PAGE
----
- Early withdrawal penalties may reduce interest earnings
Open an Account With Quontic Bank
Best for No Early Withdrawal Penalty: CIT Bank
CIT Bank is an online savings bank that pays excellent yields on longer-term CDs and offers special high rates on CDs with higher balances. It really shines for its No Penalty CD, which charges no fees for early principal withdrawals at any point during its 11-month term.
- Choose from 6-month, 12-month, 13-month, 18-month, 24-month, 36-month, 48-month, and 60-month CDs
- Yields range from 0.30% APY to 0.50% APY, depending on term
- $1,000 minimum deposit on most CDs
- Jumbo CD terms range from 24 to 60 months with a minimum deposit of $100,000
- Withdraw interest at any time
Open an Account With CIT Bank
Best for Low Minimums: Barclays Bank
Barclays Bank is an online savings bank that offers a legitimate rarity for savers: no minimum balance on CDs. You can open a Barclays CD and earn interest on it with very little money down.
Needless to say, this makes Barclays Bank a great choice for frugal CD customers without much to save right now.
- Earn up to 3.20% APY on the 60-month CD
- Category-leading yields on the 12-month CD (currently 2.30% APY)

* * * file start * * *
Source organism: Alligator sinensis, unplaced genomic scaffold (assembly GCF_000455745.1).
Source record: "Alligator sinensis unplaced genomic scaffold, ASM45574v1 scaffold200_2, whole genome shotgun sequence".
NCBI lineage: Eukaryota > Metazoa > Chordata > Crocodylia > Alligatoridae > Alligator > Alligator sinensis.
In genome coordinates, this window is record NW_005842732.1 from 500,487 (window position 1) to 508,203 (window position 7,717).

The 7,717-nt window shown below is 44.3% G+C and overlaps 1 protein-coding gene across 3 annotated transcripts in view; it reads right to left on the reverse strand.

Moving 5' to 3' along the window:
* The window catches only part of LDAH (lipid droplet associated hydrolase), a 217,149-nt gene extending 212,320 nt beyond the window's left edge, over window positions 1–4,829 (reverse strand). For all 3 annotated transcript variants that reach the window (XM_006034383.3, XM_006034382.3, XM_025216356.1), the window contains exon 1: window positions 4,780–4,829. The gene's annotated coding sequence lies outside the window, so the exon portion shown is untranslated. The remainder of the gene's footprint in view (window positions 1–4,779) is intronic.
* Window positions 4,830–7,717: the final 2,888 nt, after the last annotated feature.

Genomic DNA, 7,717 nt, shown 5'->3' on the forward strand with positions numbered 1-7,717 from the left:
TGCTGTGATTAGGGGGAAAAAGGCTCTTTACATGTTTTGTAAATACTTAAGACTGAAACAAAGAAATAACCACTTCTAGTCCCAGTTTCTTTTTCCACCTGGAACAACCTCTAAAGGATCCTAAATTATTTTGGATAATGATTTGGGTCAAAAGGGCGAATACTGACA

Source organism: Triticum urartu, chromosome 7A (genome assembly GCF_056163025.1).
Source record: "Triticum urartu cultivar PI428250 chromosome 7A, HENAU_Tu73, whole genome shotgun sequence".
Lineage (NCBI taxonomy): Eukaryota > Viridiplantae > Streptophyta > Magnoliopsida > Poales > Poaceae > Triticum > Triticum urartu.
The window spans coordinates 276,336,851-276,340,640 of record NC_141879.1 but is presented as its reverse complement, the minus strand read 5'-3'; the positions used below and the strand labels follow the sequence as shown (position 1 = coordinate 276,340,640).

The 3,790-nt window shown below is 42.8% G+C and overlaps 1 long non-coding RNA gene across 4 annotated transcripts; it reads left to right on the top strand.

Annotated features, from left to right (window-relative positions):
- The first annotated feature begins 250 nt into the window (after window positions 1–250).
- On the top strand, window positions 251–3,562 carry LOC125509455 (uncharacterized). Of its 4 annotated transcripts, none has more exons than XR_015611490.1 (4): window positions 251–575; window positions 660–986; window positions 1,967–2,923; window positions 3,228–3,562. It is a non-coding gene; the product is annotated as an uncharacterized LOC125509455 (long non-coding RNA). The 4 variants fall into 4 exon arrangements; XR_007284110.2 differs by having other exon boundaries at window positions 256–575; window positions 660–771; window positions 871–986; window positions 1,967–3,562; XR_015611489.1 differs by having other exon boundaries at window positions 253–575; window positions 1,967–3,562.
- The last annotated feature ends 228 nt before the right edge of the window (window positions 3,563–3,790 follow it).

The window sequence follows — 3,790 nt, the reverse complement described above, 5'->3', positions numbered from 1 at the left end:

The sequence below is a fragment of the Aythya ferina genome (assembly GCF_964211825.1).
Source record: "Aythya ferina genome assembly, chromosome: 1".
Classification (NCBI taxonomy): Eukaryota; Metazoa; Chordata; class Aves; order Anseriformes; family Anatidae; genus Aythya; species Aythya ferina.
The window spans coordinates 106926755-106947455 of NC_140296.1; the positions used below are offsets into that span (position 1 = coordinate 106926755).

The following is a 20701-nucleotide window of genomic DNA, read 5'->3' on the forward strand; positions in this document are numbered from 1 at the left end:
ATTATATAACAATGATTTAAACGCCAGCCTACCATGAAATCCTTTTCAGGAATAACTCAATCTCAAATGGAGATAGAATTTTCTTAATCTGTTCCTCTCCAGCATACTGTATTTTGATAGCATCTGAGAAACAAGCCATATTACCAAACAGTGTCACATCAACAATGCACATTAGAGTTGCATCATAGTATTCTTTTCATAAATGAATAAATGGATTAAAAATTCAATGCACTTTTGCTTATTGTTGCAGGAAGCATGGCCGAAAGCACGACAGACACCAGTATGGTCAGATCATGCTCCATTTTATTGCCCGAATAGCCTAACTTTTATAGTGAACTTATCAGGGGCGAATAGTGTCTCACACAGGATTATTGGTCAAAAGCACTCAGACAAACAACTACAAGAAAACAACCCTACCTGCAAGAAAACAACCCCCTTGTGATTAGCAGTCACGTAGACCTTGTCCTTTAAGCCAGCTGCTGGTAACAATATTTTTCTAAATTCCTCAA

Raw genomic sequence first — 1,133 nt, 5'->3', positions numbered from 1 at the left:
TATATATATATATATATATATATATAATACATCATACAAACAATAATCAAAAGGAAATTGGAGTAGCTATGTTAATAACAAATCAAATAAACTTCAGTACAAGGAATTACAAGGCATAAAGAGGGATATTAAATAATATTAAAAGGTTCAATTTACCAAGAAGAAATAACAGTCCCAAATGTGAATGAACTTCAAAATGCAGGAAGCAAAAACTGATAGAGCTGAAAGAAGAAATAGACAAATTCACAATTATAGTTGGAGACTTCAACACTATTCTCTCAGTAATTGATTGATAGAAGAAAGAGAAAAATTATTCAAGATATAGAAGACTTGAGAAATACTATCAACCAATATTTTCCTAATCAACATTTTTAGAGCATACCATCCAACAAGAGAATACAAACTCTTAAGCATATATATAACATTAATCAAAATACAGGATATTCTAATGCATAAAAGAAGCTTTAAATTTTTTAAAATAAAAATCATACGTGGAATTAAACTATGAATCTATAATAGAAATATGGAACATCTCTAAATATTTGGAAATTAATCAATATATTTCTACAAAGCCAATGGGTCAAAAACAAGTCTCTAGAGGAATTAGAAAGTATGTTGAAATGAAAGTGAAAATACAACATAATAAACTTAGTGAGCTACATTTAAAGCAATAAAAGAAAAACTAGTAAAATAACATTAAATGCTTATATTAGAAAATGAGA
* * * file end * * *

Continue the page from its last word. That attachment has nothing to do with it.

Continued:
- No hidden monthly fees
- Daily compounding interest
Open an Account With Barclays Bank
Best Community Bank: Crescent Bank
Crescent Bank is a New Orleans-based community bank that’s been serving customers for more than 30 years. They are known nationally for their high-yield CD products, offering some of the best rates of any bank, online or off.
- Rates range from 2.05% Annual Percentage Yield (APY) on the 12 mo CD to 3.00% APY on the 60-month CD
- Your rate is guaranteed until the end of your term, no matter what happens in the market
- Get started with a $1,000 minimum deposit
- FDIC insured up to $250,000
- Apply online in just 10 minutes
Open an Account With Crescent Bank
Online CD rates are eligible for New Money only, funds must originate from a financial institution other than Crescent Bank. Minimum opening deposit $1,000. Annual Percentage Yield is subject to change at any time and is based on interest compounding quarterly. This is a limited time offer and can be withdrawn at any time without notice.
Best for Short-Term CDs: First Internet Bank
First Internet Bank, known simply as First IB, has some of the best short-term CD yields in the business. That makes it a great place to park your money for a year or less.
Rates range from 0.60% APY on the 3-month CD to 3.25% APY on the 60-month CD. You’ll find 6- and 12-month CDs here as well in addition to medium-term products: